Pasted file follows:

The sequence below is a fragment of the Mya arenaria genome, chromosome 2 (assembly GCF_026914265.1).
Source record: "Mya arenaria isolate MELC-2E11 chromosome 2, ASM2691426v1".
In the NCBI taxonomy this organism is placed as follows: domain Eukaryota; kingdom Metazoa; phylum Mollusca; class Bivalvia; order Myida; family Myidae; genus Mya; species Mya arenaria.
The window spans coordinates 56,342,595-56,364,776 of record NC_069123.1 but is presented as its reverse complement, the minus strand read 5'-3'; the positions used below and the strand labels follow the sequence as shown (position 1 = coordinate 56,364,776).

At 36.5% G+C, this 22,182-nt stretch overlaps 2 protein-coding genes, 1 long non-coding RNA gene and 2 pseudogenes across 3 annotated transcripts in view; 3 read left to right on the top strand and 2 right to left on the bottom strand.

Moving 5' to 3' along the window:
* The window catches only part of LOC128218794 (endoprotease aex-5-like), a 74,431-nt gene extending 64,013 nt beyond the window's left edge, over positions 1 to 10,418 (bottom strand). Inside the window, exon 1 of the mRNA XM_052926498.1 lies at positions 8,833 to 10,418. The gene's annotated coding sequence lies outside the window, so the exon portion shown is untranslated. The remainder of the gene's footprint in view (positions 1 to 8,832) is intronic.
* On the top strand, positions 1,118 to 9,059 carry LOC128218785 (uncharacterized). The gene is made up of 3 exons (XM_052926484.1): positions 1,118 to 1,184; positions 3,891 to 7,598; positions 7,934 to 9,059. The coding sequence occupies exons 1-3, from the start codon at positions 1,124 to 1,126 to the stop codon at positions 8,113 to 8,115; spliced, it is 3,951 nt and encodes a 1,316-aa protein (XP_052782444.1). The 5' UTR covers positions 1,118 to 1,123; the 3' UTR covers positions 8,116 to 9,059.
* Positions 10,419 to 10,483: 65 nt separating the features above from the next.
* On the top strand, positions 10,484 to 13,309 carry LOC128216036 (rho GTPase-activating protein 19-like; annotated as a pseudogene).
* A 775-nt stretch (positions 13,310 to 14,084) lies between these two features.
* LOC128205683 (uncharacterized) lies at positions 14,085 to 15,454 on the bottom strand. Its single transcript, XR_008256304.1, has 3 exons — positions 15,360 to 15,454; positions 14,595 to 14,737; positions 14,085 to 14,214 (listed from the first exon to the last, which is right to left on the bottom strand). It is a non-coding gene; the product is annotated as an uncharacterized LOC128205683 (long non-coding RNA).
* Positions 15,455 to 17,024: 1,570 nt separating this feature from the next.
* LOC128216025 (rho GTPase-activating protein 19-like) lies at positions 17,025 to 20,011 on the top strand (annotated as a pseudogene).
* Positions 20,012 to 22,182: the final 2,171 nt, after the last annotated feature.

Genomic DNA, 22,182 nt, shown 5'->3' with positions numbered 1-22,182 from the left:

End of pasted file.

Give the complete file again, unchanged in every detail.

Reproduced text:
The sequence below is a fragment of the Mya arenaria genome, chromosome 2 (assembly GCF_026914265.1).
Source record: "Mya arenaria isolate MELC-2E11 chromosome 2, ASM2691426v1".
In the NCBI taxonomy this organism is placed as follows: domain Eukaryota; kingdom Metazoa; phylum Mollusca; class Bivalvia; order Myida; family Myidae; genus Mya; species Mya arenaria.
The window spans coordinates 56,342,595-56,364,776 of record NC_069123.1 but is presented as its reverse complement, the minus strand read 5'-3'; the positions used below and the strand labels follow the sequence as shown (position 1 = coordinate 56,364,776).

At 36.5% G+C, this 22,182-nt stretch overlaps 2 protein-coding genes, 1 long non-coding RNA gene and 2 pseudogenes across 3 annotated transcripts in view; 3 read left to right on the top strand and 2 right to left on the bottom strand.

Moving 5' to 3' along the window:
* The window catches only part of LOC128218794 (endoprotease aex-5-like), a 74,431-nt gene extending 64,013 nt beyond the window's left edge, over positions 1 to 10,418 (bottom strand). Inside the window, exon 1 of the mRNA XM_052926498.1 lies at positions 8,833 to 10,418. The gene's annotated coding sequence lies outside the window, so the exon portion shown is untranslated. The remainder of the gene's footprint in view (positions 1 to 8,832) is intronic.
* On the top strand, positions 1,118 to 9,059 carry LOC128218785 (uncharacterized). The gene is made up of 3 exons (XM_052926484.1): positions 1,118 to 1,184; positions 3,891 to 7,598; positions 7,934 to 9,059. The coding sequence occupies exons 1-3, from the start codon at positions 1,124 to 1,126 to the stop codon at positions 8,113 to 8,115; spliced, it is 3,951 nt and encodes a 1,316-aa protein (XP_052782444.1). The 5' UTR covers positions 1,118 to 1,123; the 3' UTR covers positions 8,116 to 9,059.
* Positions 10,419 to 10,483: 65 nt separating the features above from the next.
* On the top strand, positions 10,484 to 13,309 carry LOC128216036 (rho GTPase-activating protein 19-like; annotated as a pseudogene).
* A 775-nt stretch (positions 13,310 to 14,084) lies between these two features.
* LOC128205683 (uncharacterized) lies at positions 14,085 to 15,454 on the bottom strand. Its single transcript, XR_008256304.1, has 3 exons — positions 15,360 to 15,454; positions 14,595 to 14,737; positions 14,085 to 14,214 (listed from the first exon to the last, which is right to left on the bottom strand). It is a non-coding gene; the product is annotated as an uncharacterized LOC128205683 (long non-coding RNA).
* Positions 15,455 to 17,024: 1,570 nt separating this feature from the next.
* LOC128216025 (rho GTPase-activating protein 19-like) lies at positions 17,025 to 20,011 on the top strand (annotated as a pseudogene).
* Positions 20,012 to 22,182: the final 2,171 nt, after the last annotated feature.

Genomic DNA, 22,182 nt, shown 5'->3' with positions numbered 1-22,182 from the left: